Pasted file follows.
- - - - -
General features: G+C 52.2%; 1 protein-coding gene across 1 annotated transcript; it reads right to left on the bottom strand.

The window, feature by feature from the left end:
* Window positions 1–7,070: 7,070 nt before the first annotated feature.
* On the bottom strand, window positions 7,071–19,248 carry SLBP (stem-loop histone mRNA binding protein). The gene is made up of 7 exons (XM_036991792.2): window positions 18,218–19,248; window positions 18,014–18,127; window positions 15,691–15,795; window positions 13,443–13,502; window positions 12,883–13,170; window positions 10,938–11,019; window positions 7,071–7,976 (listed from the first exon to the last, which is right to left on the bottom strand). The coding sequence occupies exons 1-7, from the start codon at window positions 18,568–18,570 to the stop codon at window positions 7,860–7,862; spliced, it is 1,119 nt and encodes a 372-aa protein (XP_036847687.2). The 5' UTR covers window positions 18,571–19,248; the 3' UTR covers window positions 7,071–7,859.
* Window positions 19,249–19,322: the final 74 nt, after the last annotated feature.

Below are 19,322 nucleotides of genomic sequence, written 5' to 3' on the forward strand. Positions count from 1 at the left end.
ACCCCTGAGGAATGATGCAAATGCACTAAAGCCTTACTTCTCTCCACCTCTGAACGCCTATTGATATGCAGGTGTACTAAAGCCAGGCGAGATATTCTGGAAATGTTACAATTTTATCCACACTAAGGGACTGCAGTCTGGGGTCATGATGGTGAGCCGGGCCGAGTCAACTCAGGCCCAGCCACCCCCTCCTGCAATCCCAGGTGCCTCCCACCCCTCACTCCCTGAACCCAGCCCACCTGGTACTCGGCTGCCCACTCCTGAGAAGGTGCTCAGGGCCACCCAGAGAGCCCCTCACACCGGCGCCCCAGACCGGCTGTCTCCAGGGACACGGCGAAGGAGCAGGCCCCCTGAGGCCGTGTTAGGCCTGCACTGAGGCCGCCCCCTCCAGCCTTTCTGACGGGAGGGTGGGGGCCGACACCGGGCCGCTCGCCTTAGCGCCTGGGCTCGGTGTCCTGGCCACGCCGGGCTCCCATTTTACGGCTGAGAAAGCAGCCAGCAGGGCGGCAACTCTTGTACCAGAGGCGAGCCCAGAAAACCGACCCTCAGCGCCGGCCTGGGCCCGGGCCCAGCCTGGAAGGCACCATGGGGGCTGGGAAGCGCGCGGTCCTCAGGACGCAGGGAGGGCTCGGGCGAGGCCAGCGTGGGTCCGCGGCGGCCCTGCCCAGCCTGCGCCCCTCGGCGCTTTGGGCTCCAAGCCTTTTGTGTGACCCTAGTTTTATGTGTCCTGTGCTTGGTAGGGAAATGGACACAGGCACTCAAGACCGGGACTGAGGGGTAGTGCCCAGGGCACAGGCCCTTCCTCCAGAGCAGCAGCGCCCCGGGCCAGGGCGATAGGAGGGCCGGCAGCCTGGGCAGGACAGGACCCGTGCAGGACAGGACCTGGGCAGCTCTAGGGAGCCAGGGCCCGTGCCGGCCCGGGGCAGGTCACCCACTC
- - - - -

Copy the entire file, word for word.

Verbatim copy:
General features: G+C 52.2%; 1 protein-coding gene across 1 annotated transcript; it reads right to left on the bottom strand.

The window, feature by feature from the left end:
* Window positions 1–7,070: 7,070 nt before the first annotated feature.
* On the bottom strand, window positions 7,071–19,248 carry SLBP (stem-loop histone mRNA binding protein). The gene is made up of 7 exons (XM_036991792.2): window positions 18,218–19,248; window positions 18,014–18,127; window positions 15,691–15,795; window positions 13,443–13,502; window positions 12,883–13,170; window positions 10,938–11,019; window positions 7,071–7,976 (listed from the first exon to the last, which is right to left on the bottom strand). The coding sequence occupies exons 1-7, from the start codon at window positions 18,568–18,570 to the stop codon at window positions 7,860–7,862; spliced, it is 1,119 nt and encodes a 372-aa protein (XP_036847687.2). The 5' UTR covers window positions 18,571–19,248; the 3' UTR covers window positions 7,071–7,859.
* Window positions 19,249–19,322: the final 74 nt, after the last annotated feature.

Below are 19,322 nucleotides of genomic sequence, written 5' to 3' on the forward strand. Positions count from 1 at the left end.
ACCCCTGAGGAATGATGCAAATGCACTAAAGCCTTACTTCTCTCCACCTCTGAACGCCTATTGATATGCAGGTGTACTAAAGCCAGGCGAGATATTCTGGAAATGTTACAATTTTATCCACACTAAGGGACTGCAGTCTGGGGTCATGATGGTGAGCCGGGCCGAGTCAACTCAGGCCCAGCCACCCCCTCCTGCAATCCCAGGTGCCTCCCACCCCTCACTCCCTGAACCCAGCCCACCTGGTACTCGGCTGCCCACTCCTGAGAAGGTGCTCAGGGCCACCCAGAGAGCCCCTCACACCGGCGCCCCAGACCGGCTGTCTCCAGGGACACGGCGAAGGAGCAGGCCCCCTGAGGCCGTGTTAGGCCTGCACTGAGGCCGCCCCCTCCAGCCTTTCTGACGGGAGGGTGGGGGCCGACACCGGGCCGCTCGCCTTAGCGCCTGGGCTCGGTGTCCTGGCCACGCCGGGCTCCCATTTTACGGCTGAGAAAGCAGCCAGCAGGGCGGCAACTCTTGTACCAGAGGCGAGCCCAGAAAACCGACCCTCAGCGCCGGCCTGGGCCCGGGCCCAGCCTGGAAGGCACCATGGGGGCTGGGAAGCGCGCGGTCCTCAGGACGCAGGGAGGGCTCGGGCGAGGCCAGCGTGGGTCCGCGGCGGCCCTGCCCAGCCTGCGCCCCTCGGCGCTTTGGGCTCCAAGCCTTTTGTGTGACCCTAGTTTTATGTGTCCTGTGCTTGGTAGGGAAATGGACACAGGCACTCAAGACCGGGACTGAGGGGTAGTGCCCAGGGCACAGGCCCTTCCTCCAGAGCAGCAGCGCCCCGGGCCAGGGCGATAGGAGGGCCGGCAGCCTGGGCAGGACAGGACCCGTGCAGGACAGGACCTGGGCAGCTCTAGGGAGCCAGGGCCCGTGCCGGCCCGGGGCAGGTCACCCACTC